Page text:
Bundestag debates naval force for Lebanon

19th September 2006, Comments 0 comments

19 September 2006, BERLIN - The German government sought parliament's approval Tuesday for a naval task force to be sent to Lebanon as part of a United Nations peacekeeping operation. Cabinet ministers agreed last week to send frigates and fast patrol boats with up to 2,400 naval personnel to secure Lebanon's coast in what Chancellor Angela Merkel called a mission of "historic dimension." But parliament needs to approve the first German military deployment in the Middle East since World War II, which it is

19 September 2006

BERLIN - The German government sought parliament's approval Tuesday for a naval task force to be sent to Lebanon as part of a United Nations peacekeeping operation.

Cabinet ministers agreed last week to send frigates and fast patrol boats with up to 2,400 naval personnel to secure Lebanon's coast in what Chancellor Angela Merkel called a mission of "historic dimension."

But parliament needs to approve the first German military deployment in the Middle East since World War II, which it is expected to do in a vote on Wednesday.

"This mission is in line with the good tradition of German foreign policy," Foreign Minister Frank-Walter Steinmeier told deputies, rejecting arguments it would compromise German neutrality.

The deployment would bring stability to the region and increase Europe's role as an architect of peace in the Middle East, Steinmeier said.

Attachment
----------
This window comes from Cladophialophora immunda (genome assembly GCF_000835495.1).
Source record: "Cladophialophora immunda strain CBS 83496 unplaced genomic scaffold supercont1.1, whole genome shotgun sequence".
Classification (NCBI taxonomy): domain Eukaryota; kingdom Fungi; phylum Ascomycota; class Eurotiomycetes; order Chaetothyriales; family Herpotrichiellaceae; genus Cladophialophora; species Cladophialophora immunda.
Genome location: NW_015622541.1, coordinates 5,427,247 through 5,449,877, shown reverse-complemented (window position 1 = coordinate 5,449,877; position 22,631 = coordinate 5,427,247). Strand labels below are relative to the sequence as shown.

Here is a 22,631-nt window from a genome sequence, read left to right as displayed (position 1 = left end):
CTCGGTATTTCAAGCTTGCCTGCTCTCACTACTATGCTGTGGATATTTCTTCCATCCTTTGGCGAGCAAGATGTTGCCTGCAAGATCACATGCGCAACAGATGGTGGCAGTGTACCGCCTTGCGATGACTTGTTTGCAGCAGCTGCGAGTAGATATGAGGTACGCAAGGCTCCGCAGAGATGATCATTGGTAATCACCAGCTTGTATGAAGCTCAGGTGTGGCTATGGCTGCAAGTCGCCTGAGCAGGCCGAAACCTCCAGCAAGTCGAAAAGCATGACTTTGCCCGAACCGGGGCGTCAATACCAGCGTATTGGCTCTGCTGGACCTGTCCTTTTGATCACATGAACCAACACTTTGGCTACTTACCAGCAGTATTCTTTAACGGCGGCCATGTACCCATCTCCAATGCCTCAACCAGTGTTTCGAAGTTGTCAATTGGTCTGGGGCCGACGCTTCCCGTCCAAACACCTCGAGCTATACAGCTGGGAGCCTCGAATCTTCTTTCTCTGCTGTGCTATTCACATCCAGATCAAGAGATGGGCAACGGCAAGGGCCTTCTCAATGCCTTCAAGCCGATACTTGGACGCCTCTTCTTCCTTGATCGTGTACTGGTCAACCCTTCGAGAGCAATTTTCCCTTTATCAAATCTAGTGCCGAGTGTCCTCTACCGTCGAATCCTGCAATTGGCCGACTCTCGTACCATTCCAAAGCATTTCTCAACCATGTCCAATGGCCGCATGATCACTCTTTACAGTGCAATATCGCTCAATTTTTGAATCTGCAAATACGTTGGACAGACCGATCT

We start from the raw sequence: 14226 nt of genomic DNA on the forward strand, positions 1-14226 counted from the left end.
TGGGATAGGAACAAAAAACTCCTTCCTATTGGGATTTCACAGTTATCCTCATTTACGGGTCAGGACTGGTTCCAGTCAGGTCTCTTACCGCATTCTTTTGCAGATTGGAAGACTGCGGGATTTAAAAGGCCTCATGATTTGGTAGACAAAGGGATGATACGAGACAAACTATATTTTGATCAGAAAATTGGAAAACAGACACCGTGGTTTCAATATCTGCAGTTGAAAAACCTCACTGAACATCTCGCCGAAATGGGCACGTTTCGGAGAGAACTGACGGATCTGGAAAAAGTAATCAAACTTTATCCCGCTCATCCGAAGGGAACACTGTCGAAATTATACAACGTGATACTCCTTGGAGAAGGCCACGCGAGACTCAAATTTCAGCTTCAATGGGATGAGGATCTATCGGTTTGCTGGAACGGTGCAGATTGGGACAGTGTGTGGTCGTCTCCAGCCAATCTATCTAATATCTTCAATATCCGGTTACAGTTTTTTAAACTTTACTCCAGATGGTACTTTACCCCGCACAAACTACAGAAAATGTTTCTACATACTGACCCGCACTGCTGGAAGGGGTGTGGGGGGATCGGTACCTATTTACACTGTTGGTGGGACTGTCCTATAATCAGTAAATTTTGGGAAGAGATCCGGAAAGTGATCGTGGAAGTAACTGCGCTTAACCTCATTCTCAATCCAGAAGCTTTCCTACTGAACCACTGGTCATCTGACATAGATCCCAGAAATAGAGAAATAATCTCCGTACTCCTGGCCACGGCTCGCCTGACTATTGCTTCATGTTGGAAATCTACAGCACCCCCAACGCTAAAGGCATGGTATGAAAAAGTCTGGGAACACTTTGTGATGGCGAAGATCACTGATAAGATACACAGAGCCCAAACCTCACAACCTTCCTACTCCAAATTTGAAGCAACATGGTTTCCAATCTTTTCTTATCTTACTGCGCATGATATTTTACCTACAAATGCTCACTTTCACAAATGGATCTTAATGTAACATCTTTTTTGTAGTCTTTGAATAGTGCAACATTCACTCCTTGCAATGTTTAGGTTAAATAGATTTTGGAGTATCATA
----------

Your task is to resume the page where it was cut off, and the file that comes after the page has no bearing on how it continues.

Opposition Free Democrat defence expert Werner Hoyer called the planned deployment "unwise" and said it risked jeopardizing the political goodwill Germany enjoyed in the region.

Defence Minister Franz Josef Jung said the figure of 2,400 was the maximum envisaged for the mission and that a smaller number would actually be deployed.

Two frigates, four fast patrol boats, two supply ships, one tender, and two helicopters will be deployed by Germany in cooperation with naval forces being sent by the Netherlands, Sweden, Norway and Denmark, Jung said.

Initially, the force would patrol an area from the Lebanese coastline extending out 50 nautical miles, with the task of stopping the smuggling of weapons to Hezbollah militants based in Lebanon.

Jung had earlier vowed the German Navy would carry out searches of suspicious ships - even against the will of captains who tried to evade controls.

The mission's mandate will initially be limited through August 31, 2007. The government is expected to win easy approval for it as a result of the ruling coalition's big majority in parliament.

German naval vessels would then be able to arrive off the Lebanese coast by early October, given that takes about 10 days for ships to travel from the North Sea to the eastern Mediterranean.

Germany has already provided a small number of border police and customs officials to be stationed at Beirut International Airport to supervise incoming cargo.

The UN is deploying a 15,000-member peacekeeping force in southern Lebanon under a ceasefire agreement which last month ended fighting between Israel and Hezbollah.

DPA

Subject: German news

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